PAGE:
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What is Citizen Inspection?
updated 05/19/10

Citizen Inspections are a means for citizens to verify that the actions of their governments are in compliance with current domestic laws, treaties, and international norms. The verification process serves as a popular check against illicit government activities and the perpetuation and normalization of potentially dangerous policies.

Open access to information
The purpose of an inspection is to achieve open and unrestricted access to non-classified information. All classified information essential to national security should be adequately safeguarded in a manner which does not impede access to non-classified information. In an open democratic society, barriers should not be placed around non-classified information under the guise of security. All citizens possess the fundamental right to acquire information regarding the activities of their government. Restricting any access to non-classified information is antithetical to the principles of an open and free society.

Citizen inspections facilitate democracy
The inspection process pushes society beyond the mere practice of symbolic democracy and allows citizens to become directly responsible for the oversight of government and military institutions. Members of the public are encouraged to actively seek all available information so that they can make fully informed political decisions.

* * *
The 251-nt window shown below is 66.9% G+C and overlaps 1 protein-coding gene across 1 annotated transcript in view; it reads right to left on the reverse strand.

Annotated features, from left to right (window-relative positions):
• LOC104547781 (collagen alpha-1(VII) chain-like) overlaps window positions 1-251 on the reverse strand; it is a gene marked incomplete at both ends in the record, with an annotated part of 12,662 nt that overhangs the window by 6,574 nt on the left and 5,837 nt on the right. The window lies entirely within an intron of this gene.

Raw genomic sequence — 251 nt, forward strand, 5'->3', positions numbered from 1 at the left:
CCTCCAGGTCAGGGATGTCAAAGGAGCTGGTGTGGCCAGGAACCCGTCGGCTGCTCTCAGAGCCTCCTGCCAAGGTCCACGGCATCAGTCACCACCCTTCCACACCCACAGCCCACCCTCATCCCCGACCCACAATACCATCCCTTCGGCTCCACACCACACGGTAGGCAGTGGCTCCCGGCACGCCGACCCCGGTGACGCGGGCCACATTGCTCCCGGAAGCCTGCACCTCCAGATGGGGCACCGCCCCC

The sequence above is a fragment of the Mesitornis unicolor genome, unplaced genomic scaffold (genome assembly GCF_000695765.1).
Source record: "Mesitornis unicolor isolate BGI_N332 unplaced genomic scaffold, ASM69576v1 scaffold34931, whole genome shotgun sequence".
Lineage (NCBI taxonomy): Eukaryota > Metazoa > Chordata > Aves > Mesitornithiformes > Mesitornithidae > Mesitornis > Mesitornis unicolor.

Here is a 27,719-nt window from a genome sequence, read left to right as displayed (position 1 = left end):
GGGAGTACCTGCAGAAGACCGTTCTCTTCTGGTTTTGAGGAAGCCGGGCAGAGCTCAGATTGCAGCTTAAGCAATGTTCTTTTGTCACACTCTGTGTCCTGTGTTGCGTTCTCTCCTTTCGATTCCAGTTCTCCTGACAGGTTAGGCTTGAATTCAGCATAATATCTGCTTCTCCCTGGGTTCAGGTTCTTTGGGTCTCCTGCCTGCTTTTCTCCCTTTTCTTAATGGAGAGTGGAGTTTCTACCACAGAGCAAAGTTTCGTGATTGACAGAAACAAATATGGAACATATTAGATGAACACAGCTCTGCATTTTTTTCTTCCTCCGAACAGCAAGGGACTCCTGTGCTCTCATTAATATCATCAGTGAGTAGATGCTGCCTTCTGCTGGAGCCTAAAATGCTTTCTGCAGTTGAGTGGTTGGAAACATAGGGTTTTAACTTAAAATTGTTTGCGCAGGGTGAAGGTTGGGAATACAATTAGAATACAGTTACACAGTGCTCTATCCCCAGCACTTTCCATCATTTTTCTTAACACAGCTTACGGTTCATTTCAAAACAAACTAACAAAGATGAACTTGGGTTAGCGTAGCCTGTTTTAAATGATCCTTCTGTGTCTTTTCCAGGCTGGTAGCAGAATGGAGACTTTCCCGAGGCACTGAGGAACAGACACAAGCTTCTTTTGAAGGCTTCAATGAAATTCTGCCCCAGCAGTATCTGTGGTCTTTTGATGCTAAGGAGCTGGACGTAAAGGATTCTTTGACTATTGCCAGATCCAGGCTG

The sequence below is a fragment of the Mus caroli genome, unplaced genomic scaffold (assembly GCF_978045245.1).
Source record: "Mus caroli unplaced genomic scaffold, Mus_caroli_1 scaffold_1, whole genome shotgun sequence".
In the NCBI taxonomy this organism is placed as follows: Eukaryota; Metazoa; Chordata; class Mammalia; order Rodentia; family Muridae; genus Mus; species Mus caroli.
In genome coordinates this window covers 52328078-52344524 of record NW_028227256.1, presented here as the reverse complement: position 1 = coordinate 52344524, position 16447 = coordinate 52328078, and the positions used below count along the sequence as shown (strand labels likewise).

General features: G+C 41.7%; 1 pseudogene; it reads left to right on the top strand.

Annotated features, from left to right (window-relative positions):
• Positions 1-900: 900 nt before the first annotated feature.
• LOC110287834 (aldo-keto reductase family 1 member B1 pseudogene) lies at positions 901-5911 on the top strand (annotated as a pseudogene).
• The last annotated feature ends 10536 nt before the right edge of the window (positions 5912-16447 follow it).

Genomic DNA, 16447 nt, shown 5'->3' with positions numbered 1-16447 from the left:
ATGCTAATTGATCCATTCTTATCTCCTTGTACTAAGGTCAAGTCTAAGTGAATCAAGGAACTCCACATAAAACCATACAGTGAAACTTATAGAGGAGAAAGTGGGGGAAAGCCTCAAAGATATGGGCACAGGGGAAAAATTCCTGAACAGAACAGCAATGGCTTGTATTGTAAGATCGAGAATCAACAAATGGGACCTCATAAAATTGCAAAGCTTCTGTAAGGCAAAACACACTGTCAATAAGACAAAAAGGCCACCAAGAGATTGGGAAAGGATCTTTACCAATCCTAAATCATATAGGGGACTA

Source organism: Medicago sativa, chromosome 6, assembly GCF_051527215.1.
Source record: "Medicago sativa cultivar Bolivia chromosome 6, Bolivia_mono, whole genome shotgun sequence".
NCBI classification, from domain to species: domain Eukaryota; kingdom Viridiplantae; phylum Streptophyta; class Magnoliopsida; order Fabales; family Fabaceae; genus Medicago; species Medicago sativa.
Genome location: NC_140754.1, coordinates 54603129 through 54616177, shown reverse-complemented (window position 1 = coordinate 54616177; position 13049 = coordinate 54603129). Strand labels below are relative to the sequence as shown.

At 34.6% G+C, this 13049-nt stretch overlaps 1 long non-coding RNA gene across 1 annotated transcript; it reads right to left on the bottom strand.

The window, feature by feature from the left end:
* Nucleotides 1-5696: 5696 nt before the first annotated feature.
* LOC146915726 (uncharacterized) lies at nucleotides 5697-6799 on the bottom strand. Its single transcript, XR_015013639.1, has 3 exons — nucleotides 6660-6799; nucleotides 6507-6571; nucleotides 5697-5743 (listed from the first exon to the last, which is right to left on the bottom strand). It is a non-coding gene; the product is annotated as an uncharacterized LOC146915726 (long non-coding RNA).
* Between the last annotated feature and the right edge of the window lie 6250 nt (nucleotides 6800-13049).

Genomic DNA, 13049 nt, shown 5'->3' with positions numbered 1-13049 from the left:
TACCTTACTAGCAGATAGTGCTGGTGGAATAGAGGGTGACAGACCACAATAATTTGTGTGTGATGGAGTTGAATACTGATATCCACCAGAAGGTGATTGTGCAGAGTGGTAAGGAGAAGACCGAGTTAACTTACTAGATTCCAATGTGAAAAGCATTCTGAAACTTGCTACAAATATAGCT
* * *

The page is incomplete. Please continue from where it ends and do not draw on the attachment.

In order to meaningfully fulfill the verification process, citizens peaceably and openly gain access to weapons facilities in order to gather non-classified data regarding status and purpose of all weapons research and design programs, military construction, weapons stockpile, and the implementation of policy. The results of these inspections are then be made publicly available so that the public are fully informed of the actions and intentions of their government.

The individual in the societal verification process
As an aspect of societal verification, the citizen inspection process "…is based on the involvement of the whole community, or broad groups of it, in contrast to the employment of highly specialized teams of experts required for technological verification."1 Citizens involved in the inspection process need not possess any specific technical or legal knowledge. Individuals are encouraged to seek access to information on their own. Inspections, for the purpose of gaining access to unclassified information, do not need to be organized or managed by larger organizations.

Open inspection v. managed inspection
Open inspections, scheduled and hosted by an organization, function much the same as individual citizen inspections. While the organization might be responsible for publicizing the inspections and generating popular support, it is still left to the members of the public to take the initiative and lead their own personal fact-finding missions. The organization calling for the event may provide detailed information on how to inspect and subsequently report their findings. The role of an organization in an open inspection is to encourage and inspire citizens to conduct their own investigations.


1. Joseph Rotblat, J Steinberger, B M Udgaonkar, "Societal Verification" in: A Nuclear-Weapon-Free World: Desirable?, Feasible?, Boulder: Westview Press, 1993.

 


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